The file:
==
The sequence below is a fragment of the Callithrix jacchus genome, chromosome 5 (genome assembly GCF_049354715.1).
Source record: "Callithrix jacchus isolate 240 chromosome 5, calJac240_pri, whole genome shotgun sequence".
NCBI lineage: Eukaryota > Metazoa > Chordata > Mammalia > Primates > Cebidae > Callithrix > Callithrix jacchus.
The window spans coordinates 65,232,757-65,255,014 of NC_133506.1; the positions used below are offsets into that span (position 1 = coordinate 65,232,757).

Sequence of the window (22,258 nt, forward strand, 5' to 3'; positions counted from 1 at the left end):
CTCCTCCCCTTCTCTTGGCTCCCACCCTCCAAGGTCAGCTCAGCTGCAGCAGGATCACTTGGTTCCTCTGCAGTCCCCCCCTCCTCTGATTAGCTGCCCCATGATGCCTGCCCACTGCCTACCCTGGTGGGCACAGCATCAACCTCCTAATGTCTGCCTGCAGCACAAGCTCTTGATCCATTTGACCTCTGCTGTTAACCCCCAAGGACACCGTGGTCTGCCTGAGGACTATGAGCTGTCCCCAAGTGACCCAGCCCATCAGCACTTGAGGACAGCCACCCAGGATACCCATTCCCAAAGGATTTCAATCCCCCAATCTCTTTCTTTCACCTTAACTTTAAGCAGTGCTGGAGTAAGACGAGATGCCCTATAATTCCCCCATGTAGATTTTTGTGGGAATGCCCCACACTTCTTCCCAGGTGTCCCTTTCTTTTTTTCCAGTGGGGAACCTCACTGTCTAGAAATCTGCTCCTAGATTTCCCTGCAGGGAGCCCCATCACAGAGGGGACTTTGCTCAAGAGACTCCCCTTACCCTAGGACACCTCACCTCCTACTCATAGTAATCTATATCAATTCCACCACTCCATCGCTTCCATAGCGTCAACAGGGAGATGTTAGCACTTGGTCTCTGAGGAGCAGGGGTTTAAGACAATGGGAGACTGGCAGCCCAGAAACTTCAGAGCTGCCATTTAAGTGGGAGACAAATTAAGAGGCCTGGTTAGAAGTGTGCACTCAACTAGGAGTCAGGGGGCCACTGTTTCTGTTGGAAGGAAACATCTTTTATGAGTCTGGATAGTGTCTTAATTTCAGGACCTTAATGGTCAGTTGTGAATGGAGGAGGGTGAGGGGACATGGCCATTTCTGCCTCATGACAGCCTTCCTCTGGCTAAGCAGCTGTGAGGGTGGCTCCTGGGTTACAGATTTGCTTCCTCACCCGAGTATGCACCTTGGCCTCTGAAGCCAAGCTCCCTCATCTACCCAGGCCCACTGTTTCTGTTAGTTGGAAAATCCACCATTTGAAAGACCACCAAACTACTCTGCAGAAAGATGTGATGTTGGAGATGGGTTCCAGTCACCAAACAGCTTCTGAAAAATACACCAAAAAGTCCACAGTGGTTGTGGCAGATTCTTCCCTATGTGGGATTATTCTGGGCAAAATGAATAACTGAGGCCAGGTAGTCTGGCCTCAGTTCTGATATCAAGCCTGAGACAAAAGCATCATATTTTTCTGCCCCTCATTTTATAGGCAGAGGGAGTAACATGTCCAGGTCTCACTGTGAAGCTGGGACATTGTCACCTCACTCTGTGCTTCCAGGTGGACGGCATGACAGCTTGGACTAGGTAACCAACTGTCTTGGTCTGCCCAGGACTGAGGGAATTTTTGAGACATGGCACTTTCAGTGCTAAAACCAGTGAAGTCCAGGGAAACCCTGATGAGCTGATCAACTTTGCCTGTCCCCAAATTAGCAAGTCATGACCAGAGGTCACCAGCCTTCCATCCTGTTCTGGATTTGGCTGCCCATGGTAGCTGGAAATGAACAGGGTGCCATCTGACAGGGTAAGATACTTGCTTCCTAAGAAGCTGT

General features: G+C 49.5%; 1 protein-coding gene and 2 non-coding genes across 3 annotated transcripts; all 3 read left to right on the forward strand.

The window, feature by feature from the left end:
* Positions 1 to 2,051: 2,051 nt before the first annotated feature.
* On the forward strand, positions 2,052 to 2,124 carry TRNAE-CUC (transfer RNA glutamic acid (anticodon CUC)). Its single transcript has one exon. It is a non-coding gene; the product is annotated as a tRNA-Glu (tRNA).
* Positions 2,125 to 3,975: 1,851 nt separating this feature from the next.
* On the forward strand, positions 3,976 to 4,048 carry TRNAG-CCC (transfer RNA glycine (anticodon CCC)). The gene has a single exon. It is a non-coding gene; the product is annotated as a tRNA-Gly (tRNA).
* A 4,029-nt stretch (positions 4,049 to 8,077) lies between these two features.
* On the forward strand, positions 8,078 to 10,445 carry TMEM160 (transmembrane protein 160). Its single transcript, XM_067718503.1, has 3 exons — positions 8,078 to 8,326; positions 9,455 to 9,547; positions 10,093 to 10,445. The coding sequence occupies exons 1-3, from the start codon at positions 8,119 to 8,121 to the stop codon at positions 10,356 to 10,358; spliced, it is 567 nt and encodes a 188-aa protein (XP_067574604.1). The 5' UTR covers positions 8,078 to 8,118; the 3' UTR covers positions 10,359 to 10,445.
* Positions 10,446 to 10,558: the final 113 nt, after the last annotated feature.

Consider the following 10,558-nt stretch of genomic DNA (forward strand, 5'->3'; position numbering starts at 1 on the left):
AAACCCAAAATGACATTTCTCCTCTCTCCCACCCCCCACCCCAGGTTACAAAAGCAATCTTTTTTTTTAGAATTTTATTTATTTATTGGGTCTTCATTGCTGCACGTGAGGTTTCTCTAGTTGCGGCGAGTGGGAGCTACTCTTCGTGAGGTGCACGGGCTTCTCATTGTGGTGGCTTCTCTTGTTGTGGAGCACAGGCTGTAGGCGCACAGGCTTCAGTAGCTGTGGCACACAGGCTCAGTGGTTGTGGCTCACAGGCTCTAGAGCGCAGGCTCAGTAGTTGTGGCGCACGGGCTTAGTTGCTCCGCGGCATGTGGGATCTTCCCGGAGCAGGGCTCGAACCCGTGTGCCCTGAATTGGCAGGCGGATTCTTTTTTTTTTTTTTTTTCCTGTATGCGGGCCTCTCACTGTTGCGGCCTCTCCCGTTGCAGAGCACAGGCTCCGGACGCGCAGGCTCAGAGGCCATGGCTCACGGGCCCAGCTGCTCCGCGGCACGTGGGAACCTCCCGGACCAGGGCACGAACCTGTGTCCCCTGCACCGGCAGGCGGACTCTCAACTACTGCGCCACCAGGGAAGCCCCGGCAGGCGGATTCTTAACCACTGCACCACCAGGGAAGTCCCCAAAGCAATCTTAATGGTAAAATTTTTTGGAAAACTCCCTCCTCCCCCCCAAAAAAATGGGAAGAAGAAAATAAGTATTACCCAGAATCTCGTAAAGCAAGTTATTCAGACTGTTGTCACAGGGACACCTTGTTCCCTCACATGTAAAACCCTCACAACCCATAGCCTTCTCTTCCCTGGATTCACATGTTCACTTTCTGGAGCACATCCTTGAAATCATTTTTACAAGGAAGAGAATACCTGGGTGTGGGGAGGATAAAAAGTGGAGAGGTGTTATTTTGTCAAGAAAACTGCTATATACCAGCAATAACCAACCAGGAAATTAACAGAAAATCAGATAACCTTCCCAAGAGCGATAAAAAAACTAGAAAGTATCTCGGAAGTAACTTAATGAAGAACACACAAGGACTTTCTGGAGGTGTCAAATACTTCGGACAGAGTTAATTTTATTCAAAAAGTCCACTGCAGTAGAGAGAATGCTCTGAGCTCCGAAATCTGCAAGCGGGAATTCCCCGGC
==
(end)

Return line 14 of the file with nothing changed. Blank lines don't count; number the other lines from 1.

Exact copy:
* On the forward strand, positions 8,078 to 10,445 carry TMEM160 (transmembrane protein 160). Its single transcript, XM_067718503.1, has 3 exons — positions 8,078 to 8,326; positions 9,455 to 9,547; positions 10,093 to 10,445. The coding sequence occupies exons 1-3, from the start codon at positions 8,119 to 8,121 to the stop codon at positions 10,356 to 10,358; spliced, it is 567 nt and encodes a 188-aa protein (XP_067574604.1). The 5' UTR covers positions 8,078 to 8,118; the 3' UTR covers positions 10,359 to 10,445.